State asks judge to reconsider sick-leave ruling in county’s favor

The state has requested Linn County Circuit Court Judge Daniel Murphy reconsider his paid sick leave ruling he made last week.

“The Court has not yet held a summary judgment hearing on the financial threshold issue,” the state said in its motion for reconsideration.

According the document, “there are several compelling reasons to deny Plaintiffs’ cross-motion for summary judgment on that issue.”

On Dec. 8, Murphy ruled that Linn County and eight other counties could opt out of Oregon’s paid sick leave law because the law is an unfunded mandate.

Oregon’s paid sick leave law, which was passed in 2015 and went into effect Jan. 1, has applied to employers who have 10 or more employees, with exception of Portland, where the threshold is six.

Under the law, full-time, part-time, temporary and seasonal workers accrue sick time, according to the Bureau of Labor and Industries.

The county argued that under Article XI, Section 15 of the Oregon constitution it is not required to comply with the paid sick leave law because it “compels Plaintiffs to expend money on a new program or increases a level of service for an existing program without providing Plaintiff’s constitutionally adequate reimbursement.”

During a Nov. 23 hearing, attorneys for both sides debated the definitions of the words “program” and “service.”

In his ruling, Murphy said the the plaintiff counties cited the Merriam Webster Unabridged Dictionary definitions.

“This court is not sure that we need to even go there in that the criteria for program in Section 15 appears clear and unambiguous,” Murphy said. “However, should an appellate court find that resort to a dictionary definition is useful or even required, in this analysis this court finds the Merriam definition instructive.”

Murphy also addressed the issue of whether the sick leave law would cost Linn County more than one-hundredth of a 1 percent of the county’s 2016-17 budget.

While the county submitted a declaration, the state did not “know if they dispute the amount claimed by plaintiffs,” according to the ruling.

In September, Dave Alderman, Linn County accounting officer, stated in a court filing that the county has taken actions to implement the new law.

“We have modified our payroll system to meet the requirements of the new law, which increased the number of employees we accrue and track sick leave for by 154 employees,” Alderman said.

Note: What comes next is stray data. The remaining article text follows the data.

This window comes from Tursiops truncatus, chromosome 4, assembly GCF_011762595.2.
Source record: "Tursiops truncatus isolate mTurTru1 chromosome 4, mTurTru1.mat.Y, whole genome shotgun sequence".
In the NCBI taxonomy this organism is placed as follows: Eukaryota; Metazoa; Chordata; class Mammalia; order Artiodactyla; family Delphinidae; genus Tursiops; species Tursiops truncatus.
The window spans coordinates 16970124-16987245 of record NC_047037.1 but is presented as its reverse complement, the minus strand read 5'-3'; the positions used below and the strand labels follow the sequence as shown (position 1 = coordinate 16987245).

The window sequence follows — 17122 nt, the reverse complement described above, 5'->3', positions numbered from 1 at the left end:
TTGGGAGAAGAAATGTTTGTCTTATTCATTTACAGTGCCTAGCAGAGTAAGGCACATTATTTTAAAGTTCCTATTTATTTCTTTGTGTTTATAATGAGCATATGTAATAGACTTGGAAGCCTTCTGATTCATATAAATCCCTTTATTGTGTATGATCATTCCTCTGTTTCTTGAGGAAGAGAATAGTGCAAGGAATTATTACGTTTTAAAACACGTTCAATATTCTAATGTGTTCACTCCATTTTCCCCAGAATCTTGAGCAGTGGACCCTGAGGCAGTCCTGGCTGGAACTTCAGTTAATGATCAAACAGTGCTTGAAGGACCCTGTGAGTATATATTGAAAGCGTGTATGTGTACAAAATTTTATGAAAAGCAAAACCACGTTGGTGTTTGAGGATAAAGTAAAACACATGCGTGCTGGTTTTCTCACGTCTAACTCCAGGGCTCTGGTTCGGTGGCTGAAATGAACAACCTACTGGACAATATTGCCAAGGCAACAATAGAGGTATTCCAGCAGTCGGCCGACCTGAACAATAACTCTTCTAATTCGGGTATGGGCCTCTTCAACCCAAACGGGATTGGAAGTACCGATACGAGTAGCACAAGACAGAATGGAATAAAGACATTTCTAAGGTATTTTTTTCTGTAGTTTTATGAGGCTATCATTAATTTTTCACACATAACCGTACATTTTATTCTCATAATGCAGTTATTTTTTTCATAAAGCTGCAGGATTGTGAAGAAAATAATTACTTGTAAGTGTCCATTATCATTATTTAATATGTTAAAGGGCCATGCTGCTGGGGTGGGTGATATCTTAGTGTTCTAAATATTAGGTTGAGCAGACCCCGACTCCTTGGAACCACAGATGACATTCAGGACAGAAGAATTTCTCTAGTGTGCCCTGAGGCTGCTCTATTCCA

He said complying with the law required the county to “plan and implement a new procedure to track and set up non-employees in our payroll system when staffing is done through temporary staffing agencies.”

This process added several hours each month to payroll staff’s workload, he added.

Staff used the actual number of hours worked by part-time hourly staff in 2015 to calculate hours that would have been accrued, according to the document. The result was an additional 1,725 hours, with a value of $41,067.

“This amount is well above one-hundredth of 1 percent of the county’s 2016-2017 budget,” Alderman said.

The reasons cited by the state in its request for Murphy to reconsider include testimony from an expert regarding whether the “Paid Sick Leave Law requires plaintiffs to spend more than one-hundredth of 1 percent of their annual budget; material discovery is ongoing and several counties have yet to produce any documents in response to the state’s request for production and depositions have not yet occurred; and the face of plaintiffs’ own factual submittals fail to carry their burden on the financial threshold issue.”

Additionally, the court did not hear the state’s arguments for the parties’ cross-motions for summary judgment and a continuance was set for Dec. 29.

“This is not a case where the answer is crystal clear,” Murphy said in his Dec. 8 ruling. “However the court is persuaded that the law defines the Sick Leave law as a program and by Section 15 of Article XI the program may not increase costs to the counties.”

The other counties submitted similar declarations, Murphy said.

He said the plaintiff may submit judgments and “a judgment enjoining the state from enforcing the sick leave law against the plaintiffs.” The judgments must be submitted no later than Jan. 8, 2017.

The state requested a previously scheduled Dec. 29 hearing remain on the docket.